Aurora Borealis Observation Guide in Norway
Watching the northern lights is a magical experience and a vivid sense of indescribable excitement. Norway is the perfect place for those who want to see the Earth’s magnetic field.
Read in our article about the best places to watch this spectacular phenomenon, as well as some tips for planning such an adventure.
From school astronomy course we all remember what the northern lights are. How it is formed and why. For those who don’t remember it, you can read about it. Here are a few facts about that remarkable phenomenon:
The color of the northern lights depends on the ions in the air
Oxygen atoms emit green waves and sometimes red, while nitrogen atoms shine orange or red.
Northern Lights can be seen from space
NASA satellites photograph the aurora borealis from Earth’s orbit.
Other planets also have aurora borealis
Jupiter and Saturn, Uranus and Neptune. Auroras on Jupiter and Saturn are larger and more powerful than on Earth because the magnetic fields of these planets are more intense. On Uranus, the auroras look very strange because the planet’s magnetic field is oriented approximately on a vertical axis, but the planet itself rotates on its side. This means that instead of bright rings, Uranus’ auroras look more like single bright spots.
The glow can be applauded.
In addition to the magical visual show, the glow also creates a strange sound that has been described as similar to the sound of applause (crackling, faint hissing) – and why not? Nevertheless, the sound coming from the northern lights is extremely rare.
Most often the northern lights are green
Green is the most common color for any polar lights. Then comes pink, a mixture of green and red, red, yellow and finally blue.
Where to see the aurora borealis in Norway
In northern Norway, here are some places:
|Alta||Lofoten Islands||Eastern Finnmark||Ljungenfjord region||Hammerfest||Harstad|
|Budeau||Vesterålen||Lofoten Islands||Svalbard (Spitsbergen)||Hamn||Laxelv|
|Andøya||Kirkenes||Cape Nordkapp||Tromsø||Senja Island||Narvik|
The lights are always on, but because of sunshine people can’t see them all the time. That’s why polar nights come in handy, because they allow you to watch the magic. It is better to choose a dark, cloudless night, then the aurora borealis will definitely be visible.
Experience shows that the aurora most often brightens a few hours before and after midnight. The northern lights are affected by solar activity, as strong solar winds intensify the glow. The glow is strongest when the active surface area of the Sun faces the Earth. Thus, spectacular displays of northern lights occur at about 27-day intervals, just the time it takes for the sun to wrap around its axis.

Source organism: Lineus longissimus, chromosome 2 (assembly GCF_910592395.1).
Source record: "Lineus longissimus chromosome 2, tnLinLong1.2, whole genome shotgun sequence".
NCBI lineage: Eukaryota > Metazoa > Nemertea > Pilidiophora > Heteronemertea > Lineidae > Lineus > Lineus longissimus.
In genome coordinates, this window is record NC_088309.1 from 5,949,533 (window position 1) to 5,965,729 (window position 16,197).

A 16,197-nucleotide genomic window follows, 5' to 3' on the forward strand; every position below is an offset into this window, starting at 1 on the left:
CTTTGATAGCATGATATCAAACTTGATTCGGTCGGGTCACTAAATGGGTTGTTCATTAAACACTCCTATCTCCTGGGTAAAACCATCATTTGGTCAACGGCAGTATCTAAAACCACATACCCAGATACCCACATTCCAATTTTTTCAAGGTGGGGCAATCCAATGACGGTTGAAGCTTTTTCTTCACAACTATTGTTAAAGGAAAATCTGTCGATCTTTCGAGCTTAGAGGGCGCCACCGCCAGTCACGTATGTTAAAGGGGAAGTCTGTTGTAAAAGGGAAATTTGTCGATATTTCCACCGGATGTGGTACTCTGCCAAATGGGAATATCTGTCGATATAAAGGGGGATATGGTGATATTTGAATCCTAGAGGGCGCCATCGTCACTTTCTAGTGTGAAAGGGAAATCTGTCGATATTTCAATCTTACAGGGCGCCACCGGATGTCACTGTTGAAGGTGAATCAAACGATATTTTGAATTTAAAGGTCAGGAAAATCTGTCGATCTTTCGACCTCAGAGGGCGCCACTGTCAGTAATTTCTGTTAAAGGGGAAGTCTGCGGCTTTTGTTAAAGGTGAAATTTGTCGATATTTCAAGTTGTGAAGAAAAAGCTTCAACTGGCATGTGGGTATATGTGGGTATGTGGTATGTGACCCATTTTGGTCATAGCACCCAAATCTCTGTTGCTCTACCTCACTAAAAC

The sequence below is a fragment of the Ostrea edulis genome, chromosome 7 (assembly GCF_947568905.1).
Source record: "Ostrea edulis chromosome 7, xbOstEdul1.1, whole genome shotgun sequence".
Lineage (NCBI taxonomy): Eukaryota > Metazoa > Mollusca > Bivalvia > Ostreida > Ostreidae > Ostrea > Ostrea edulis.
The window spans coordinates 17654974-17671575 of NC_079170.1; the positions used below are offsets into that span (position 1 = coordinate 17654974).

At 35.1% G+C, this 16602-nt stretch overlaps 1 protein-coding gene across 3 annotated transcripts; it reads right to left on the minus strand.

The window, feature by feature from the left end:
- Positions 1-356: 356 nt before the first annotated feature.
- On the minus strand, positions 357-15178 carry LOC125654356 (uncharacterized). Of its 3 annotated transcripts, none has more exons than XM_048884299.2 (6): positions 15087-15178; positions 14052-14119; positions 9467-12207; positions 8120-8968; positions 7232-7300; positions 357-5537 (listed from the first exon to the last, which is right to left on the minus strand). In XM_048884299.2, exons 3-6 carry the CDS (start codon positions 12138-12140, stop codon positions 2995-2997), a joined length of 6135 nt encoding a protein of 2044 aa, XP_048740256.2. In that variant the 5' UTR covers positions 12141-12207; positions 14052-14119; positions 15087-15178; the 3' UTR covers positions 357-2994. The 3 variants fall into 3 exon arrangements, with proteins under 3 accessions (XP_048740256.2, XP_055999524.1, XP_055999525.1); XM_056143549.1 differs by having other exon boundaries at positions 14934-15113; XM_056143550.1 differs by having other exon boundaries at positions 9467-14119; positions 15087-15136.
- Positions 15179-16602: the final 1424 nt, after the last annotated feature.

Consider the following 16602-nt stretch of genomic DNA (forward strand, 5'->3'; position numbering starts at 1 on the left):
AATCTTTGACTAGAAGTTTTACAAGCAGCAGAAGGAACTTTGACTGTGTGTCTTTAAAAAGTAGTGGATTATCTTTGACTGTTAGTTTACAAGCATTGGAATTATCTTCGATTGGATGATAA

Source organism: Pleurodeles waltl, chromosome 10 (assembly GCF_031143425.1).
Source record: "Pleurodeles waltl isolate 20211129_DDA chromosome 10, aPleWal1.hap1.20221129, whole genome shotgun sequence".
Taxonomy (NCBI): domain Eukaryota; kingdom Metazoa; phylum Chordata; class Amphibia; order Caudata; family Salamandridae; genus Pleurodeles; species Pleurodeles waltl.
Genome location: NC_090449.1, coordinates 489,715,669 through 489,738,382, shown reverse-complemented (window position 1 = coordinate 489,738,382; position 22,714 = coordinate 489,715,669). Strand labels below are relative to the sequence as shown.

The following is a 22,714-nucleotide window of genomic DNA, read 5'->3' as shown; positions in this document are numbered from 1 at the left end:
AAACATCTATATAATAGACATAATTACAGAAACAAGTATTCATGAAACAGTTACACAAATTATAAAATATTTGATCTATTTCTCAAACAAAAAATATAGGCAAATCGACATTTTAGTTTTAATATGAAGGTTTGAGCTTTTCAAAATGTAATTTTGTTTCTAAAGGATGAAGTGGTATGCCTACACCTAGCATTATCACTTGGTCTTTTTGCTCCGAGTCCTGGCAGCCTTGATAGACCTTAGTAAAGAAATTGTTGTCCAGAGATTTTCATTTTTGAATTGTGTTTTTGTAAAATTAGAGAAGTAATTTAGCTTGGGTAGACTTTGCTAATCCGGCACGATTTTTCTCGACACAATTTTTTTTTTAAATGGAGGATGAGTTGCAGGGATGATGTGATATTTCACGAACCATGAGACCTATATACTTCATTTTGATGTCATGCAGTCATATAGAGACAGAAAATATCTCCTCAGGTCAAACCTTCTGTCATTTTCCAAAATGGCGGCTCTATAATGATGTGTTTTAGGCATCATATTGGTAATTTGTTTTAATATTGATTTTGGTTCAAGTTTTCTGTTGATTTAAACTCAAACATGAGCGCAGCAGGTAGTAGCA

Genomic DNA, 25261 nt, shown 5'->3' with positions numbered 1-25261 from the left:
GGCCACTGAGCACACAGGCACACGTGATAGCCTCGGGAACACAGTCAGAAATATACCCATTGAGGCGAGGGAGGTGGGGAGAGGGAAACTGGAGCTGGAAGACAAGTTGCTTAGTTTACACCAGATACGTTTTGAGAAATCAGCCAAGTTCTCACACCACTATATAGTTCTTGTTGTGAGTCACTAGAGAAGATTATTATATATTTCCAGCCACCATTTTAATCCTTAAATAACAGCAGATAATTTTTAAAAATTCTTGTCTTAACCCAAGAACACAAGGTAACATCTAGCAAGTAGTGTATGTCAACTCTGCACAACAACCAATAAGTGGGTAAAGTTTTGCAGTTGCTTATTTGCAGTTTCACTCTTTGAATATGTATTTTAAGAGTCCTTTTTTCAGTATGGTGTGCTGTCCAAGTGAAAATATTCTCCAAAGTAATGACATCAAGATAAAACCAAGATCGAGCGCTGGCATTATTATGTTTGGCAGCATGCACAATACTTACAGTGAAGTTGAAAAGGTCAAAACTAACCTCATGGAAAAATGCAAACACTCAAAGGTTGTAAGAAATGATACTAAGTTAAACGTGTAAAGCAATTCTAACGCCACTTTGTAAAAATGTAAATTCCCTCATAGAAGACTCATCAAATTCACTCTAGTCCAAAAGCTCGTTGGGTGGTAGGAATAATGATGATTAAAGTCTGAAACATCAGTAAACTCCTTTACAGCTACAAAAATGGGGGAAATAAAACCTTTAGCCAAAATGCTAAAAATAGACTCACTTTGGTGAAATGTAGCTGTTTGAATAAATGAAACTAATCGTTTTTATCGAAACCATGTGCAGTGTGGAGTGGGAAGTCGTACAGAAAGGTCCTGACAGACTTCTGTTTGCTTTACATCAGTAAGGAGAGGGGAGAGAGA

October, February, and March are the best months to observe the aurora. The glow can be seen from late September to mid-April, but the brightest phenomena can be seen in late September-October and March. In addition, during these months the nights are not yet the coldest in Norway, which allows you to admire the aurora from the comfort of your own home.
Watching the glow will require patience. After all, the spectacle can begin at any moment. Many people find that cold, dry weather creates the clearest aurora, and strong winds can help clear the sky of clouds in coastal areas. Try to avoid a full moon, as its bright light can make the luminosity less intense.
1. Keep an eye on cloud cover and the weather forecast. Weather is the most significant obstacle to observing the northern lights. You can follow the weather from here. A reliable geomagnetic disturbance forecast can be found here.
2. Try to find places to observe away from light sources, as the brightness of the aurora borealis may be slightly distorted by light from buildings and fumes from roads.
3. The full moon can give the same effect and can really help you, especially if you plan to take pictures, with its light it can illuminate the foreground and surroundings, thereby making it easier to focus and you get a clear image.
4. Stock up on warm clothing. Patience will be required, you may have to wait in the cold for more than an hour until the magical nature show begins. So take care of the availability of warm clothing such as mittens, fleece, scarf, wool sweater, thermal underwear, down jacket and warm shoes are not even a question. Warmers would be nice too.
5. Prepare snacks. A thermos tea/coffee and a couple of sandwiches will brighten up any wait.
6. Download an app that helps you keep track of the possibility of northern lights in a particular location. Very handy if you don’t have time to track solar activity, moon phases and cloud cover on your own. Such apps exist for both Android and iOS smartphones.